Once completed, the 1 600 MW nuclear power station will be one of the largest in the world. TVO has been understandably disappointed about the fact that the plant is almost 200 % over original budget and 12 years behind the original time schedule.



To read entire report, click here


How to cite this report: Vaskimo, J. (2020). Finland Project Management Roundup for January 2020, PM World Journal, Vol. IX, Issue III, March.  Available online at https://pmworldlibrary.net/wp-content/uploads/2020/03/pmwj91-mar2020-Vaskimo-Finland-Project-Management-Roundup-report.pdf



About the Author


Dr Jouko Vaskimo

Espoo, Finland




Jouko Vaskimo is an International Correspondent and Senior Contributing Editor for PM World in Finland. Jouko graduated M.Sc. (Tech.) from Helsinki University of Technology in 1992, and D.Sc. (Tech.) from Aalto University in 2016. He has held several project management related positions with increasing levels for responsibility. Jouko holds a number of professional certificates in the field of project management, such as the IPMA Level C (Project Manager), IPMA Level B (Senior Project Manager), PMP, PRINCE2 Foundation, and PRINCE2 Practitioner. Jouko is also a Certified Scrum Master and SAFe Agilist.

Jouko is a member of the Project Management Association Finland, a founding member of PMI Finland Chapter, and the immediate past chairman of the Finnish IPMA Certification Body operating IPMA certification in Finland. Since October 2007, he has been heading the Finnish delegation to ISO/TC 258.

Jouko resides in Espoo, Finland and can be best contacted at jouko.vaskimo@aalto.fi. For more information please navigate to www.linkedin.com/in/jouko-vaskimo-6285b51.

To view other works by Jouko Vaskimo, visit his author showcase in the PM World Library at http://pmworldlibrary.net/authors/jouko-vaskimo/



March 2020 UK Project Management Round Up


The Fifth Estate, Bad News for Infrastructure Projects in the Courts, A little Good News and… no BREXIT news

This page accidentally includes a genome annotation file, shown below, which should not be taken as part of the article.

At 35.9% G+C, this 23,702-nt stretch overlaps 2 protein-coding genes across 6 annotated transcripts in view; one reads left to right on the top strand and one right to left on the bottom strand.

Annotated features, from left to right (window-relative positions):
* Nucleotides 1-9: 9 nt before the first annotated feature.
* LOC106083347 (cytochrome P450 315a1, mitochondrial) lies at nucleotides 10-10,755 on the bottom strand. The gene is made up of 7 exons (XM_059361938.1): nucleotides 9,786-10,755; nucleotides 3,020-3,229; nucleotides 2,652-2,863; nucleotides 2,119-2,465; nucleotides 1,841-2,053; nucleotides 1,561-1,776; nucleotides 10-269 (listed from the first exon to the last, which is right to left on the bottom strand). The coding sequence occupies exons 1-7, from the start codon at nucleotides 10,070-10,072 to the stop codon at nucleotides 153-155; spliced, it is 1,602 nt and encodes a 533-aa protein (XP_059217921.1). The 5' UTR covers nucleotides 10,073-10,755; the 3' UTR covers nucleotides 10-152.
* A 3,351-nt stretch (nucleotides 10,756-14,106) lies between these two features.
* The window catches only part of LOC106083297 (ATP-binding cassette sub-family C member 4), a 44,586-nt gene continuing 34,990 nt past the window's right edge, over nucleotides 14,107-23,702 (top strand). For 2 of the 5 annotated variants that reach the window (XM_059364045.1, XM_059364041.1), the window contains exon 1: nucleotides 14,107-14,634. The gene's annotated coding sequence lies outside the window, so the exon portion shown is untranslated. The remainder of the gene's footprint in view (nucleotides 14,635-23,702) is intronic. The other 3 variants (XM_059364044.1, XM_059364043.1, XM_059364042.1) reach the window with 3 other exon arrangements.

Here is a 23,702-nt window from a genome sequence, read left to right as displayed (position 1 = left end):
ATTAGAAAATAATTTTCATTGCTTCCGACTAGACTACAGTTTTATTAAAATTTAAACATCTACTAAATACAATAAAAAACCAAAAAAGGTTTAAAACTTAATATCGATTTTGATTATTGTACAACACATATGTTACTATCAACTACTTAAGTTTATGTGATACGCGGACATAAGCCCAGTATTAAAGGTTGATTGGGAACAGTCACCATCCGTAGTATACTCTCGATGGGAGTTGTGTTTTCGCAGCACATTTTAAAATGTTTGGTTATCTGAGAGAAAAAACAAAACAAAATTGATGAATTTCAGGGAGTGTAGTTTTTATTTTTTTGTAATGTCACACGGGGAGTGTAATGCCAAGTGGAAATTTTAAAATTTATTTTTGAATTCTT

By Miles Shepherd

Executive Advisor & International Correspondent

Salisbury, England, UK




It has been quite difficult to decide what to report this month as the main theme of the past year or so has subsided into the background.  So this is an opportunity to play catch up and see what has been happening in the wider project world.  As the month closes, there are two main themes dominating the news: Coronavirus and legal challenges to projects.  Hopefully, there will be some Good News to off-set the less good and I’ll save that for the end.


It always depresses me that the Fifth Estate (or the Great British Press) seem to find bad news wherever they look.  This means the papers and TV News is rarely cheerful.  They can be excused, though, for seeing serious bad news as the Court of Appeal ruled that the plans for the Heathrow Extension are unlawful.  They reasoned that the UK Government treaty commitments had been ignored.  The UN Paris agreement commits the British government to limiting activity that could increase global temperatures.  The judges claimed that the refusal to consider these commitments properly was “legally fatal.  The Appeal Court said that the government acted unlawfully in 2018 when it failed to take the Paris Agreement into account in drawing up the airports national policy statement — which in effect granted Heathrow outline planning permission.

Needless to say, anyone who had lost an appeal recently now believes that a case can be made to re-open planning cases.  The newspapers zoomed in on airport expansion plans at Gatwick, Birmingham, Manchester, Bristol, Leeds Bradford, Southampton and Bournemouth airport.  The Times reported that the four gas-fired turbines at Drax power station in North Yorkshire approved by the government in October is under threat because the government overturned a decision by its planning inspectorate. A High Court challenge is under way.

Drax Power Station (Image: Industry Europe)

Other threatened projects that could be challenged on the same grounds, include the a route between Oxford and Cambridge, the A303 Stonehenge tunnel and the Lower Thames Crossing, a 14-mile motorway and tunnel to the east of the Dartford Crossing that is the biggest scheme of its kind in decades.

Interestingly, although the court made no judgment on the merits of Heathrow expansion or whether a third runway could ultimately comply with environmental law.  The rationale is that to have done so would raise the spectre of political interference by judges who are supposed to be fully independent of political and financial influences.  Recently, High Court and Appeal Court judges have been accused of just this sort of bias.  The fear is that a petulant Government could start appointing judges in a similar way to Supreme Court Judges are appointed in USA.

From a project perspective, the whole of the Government’s infrastructure plan is under threat.  According to Jonathan Church, a climate lawyer at Client Earth; “This sets a precedent . . . to consider the Paris Agreement. The government must start taking climate change into account when considering major projects.”  Not even HS/2 is safe and is just as controversial as the Heathrow Expansion.  Adam Marshall, Director-General of the British Chambers of Commerce, said that the third runway was an opportunity to create thousands of jobs and that hundreds of companies were already depending on it.



To read entire report, click here